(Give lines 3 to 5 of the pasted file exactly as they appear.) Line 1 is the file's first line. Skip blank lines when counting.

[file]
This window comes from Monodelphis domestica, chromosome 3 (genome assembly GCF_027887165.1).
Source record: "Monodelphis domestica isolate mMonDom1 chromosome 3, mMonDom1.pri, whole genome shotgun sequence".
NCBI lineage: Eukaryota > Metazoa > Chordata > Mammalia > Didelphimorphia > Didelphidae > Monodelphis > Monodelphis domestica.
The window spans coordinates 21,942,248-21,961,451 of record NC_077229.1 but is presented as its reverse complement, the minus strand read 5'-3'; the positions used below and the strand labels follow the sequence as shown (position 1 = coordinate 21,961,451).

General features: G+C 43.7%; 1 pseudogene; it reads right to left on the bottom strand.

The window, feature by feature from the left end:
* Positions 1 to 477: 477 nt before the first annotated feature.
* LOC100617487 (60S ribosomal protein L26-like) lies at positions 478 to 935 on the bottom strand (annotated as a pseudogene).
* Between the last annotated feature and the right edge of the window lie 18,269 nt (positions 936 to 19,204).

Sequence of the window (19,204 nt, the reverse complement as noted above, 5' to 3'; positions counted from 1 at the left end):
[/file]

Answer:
NCBI lineage: Eukaryota > Metazoa > Chordata > Mammalia > Didelphimorphia > Didelphidae > Monodelphis > Monodelphis domestica.
The window spans coordinates 21,942,248-21,961,451 of record NC_077229.1 but is presented as its reverse complement, the minus strand read 5'-3'; the positions used below and the strand labels follow the sequence as shown (position 1 = coordinate 21,961,451).

General features: G+C 43.7%; 1 pseudogene; it reads right to left on the bottom strand.